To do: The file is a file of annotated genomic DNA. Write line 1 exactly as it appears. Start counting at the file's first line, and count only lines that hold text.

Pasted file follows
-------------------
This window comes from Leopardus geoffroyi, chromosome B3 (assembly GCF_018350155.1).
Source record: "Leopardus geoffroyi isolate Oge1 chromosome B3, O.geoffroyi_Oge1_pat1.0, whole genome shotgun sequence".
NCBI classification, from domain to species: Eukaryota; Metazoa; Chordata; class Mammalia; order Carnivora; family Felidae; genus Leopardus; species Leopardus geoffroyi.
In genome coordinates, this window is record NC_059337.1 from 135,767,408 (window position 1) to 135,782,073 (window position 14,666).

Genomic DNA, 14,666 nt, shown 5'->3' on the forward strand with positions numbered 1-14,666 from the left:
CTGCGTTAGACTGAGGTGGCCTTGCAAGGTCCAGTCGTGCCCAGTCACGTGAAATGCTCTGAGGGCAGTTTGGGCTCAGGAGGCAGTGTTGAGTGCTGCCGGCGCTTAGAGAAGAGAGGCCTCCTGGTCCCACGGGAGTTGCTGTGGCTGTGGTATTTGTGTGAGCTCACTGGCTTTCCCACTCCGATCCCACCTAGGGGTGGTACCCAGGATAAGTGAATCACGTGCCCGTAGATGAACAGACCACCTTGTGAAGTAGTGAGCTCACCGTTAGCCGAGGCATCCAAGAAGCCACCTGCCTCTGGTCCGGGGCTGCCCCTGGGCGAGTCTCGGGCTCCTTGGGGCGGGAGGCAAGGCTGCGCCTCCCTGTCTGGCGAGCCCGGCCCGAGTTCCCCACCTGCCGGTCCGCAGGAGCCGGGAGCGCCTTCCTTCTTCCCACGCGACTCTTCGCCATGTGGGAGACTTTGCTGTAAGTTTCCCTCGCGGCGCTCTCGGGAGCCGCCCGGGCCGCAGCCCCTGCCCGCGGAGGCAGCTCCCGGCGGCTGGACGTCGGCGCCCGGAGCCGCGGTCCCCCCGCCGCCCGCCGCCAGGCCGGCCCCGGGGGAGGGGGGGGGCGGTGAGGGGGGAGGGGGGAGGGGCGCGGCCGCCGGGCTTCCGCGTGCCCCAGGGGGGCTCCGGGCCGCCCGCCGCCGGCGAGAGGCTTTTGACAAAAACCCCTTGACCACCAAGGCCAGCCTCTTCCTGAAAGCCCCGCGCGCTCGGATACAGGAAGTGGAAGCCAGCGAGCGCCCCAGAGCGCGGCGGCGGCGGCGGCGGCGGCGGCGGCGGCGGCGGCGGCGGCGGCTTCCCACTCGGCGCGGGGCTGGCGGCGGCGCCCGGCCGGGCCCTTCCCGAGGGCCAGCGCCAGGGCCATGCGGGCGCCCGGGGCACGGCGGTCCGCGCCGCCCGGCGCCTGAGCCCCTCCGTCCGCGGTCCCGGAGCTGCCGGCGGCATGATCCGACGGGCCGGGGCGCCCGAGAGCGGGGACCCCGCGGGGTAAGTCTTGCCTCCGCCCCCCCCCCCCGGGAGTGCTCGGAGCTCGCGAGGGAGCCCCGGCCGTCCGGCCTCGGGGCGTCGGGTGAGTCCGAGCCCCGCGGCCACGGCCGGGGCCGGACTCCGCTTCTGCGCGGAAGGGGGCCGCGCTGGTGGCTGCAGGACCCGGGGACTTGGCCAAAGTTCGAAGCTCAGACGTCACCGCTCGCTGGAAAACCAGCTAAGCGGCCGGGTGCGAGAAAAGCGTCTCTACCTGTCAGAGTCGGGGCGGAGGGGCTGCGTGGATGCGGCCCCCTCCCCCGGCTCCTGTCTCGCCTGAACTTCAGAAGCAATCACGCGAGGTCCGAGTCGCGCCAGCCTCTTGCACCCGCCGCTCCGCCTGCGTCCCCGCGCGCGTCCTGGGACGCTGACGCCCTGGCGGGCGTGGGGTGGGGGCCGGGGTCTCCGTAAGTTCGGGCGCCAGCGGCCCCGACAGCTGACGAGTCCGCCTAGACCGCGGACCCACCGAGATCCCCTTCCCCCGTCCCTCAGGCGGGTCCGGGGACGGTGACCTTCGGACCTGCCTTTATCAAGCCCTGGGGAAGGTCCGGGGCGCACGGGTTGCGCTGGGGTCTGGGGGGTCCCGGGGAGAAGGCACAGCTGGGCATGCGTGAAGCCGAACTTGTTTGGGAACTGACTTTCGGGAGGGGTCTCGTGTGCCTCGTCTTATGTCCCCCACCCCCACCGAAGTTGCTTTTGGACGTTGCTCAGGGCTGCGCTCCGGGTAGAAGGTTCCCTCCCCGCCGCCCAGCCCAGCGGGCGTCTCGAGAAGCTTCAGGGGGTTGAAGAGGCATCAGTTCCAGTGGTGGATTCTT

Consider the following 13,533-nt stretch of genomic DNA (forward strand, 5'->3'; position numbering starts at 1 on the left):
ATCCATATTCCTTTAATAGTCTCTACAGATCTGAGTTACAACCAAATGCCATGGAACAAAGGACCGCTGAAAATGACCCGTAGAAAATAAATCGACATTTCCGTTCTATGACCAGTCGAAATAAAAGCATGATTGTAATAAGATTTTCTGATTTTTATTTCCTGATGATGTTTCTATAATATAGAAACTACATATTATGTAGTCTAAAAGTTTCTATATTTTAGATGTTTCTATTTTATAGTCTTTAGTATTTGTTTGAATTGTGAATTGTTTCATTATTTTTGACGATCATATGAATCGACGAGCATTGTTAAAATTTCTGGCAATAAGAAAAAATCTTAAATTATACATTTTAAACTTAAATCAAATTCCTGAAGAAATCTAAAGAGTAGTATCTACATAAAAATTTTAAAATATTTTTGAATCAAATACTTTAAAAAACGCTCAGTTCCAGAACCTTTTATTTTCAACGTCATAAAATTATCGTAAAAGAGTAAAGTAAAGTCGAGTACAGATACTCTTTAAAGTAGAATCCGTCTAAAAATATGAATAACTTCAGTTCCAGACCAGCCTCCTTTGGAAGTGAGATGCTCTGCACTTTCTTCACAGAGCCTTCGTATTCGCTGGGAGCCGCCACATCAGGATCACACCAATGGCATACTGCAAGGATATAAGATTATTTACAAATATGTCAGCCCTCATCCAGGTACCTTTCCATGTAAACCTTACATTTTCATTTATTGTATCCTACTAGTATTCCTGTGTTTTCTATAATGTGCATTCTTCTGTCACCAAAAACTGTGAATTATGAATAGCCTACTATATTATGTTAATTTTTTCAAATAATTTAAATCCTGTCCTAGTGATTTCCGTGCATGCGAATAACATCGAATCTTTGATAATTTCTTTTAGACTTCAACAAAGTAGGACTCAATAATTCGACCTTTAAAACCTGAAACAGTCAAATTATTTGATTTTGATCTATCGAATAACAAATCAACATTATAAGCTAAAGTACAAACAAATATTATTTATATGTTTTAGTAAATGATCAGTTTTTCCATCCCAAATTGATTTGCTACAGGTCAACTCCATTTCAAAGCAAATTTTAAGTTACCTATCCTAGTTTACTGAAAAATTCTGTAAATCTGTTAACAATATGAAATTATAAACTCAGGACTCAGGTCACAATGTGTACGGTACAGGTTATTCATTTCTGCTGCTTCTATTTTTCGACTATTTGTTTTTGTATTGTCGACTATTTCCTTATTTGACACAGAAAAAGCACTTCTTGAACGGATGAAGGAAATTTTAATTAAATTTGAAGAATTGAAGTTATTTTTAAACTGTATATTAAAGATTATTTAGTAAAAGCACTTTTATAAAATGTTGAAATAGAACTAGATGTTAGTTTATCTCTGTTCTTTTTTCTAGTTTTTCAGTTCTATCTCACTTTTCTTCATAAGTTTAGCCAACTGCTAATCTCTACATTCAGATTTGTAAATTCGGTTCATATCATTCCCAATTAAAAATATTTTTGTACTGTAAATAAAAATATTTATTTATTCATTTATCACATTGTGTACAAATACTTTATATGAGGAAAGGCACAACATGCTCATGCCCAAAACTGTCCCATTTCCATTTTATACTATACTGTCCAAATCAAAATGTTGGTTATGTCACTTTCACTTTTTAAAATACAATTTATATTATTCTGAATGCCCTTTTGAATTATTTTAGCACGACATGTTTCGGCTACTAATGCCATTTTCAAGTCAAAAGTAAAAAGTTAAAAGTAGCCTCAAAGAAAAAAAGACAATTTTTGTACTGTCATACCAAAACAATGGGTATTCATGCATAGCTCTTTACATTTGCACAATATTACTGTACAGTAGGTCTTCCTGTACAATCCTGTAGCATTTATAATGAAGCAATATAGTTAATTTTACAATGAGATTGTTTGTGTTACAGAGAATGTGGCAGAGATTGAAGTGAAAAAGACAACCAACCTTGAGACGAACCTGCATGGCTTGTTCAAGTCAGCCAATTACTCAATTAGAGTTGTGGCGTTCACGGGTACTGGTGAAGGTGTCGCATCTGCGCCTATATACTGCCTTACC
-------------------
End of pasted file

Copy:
This window comes from Leopardus geoffroyi, chromosome B3 (assembly GCF_018350155.1).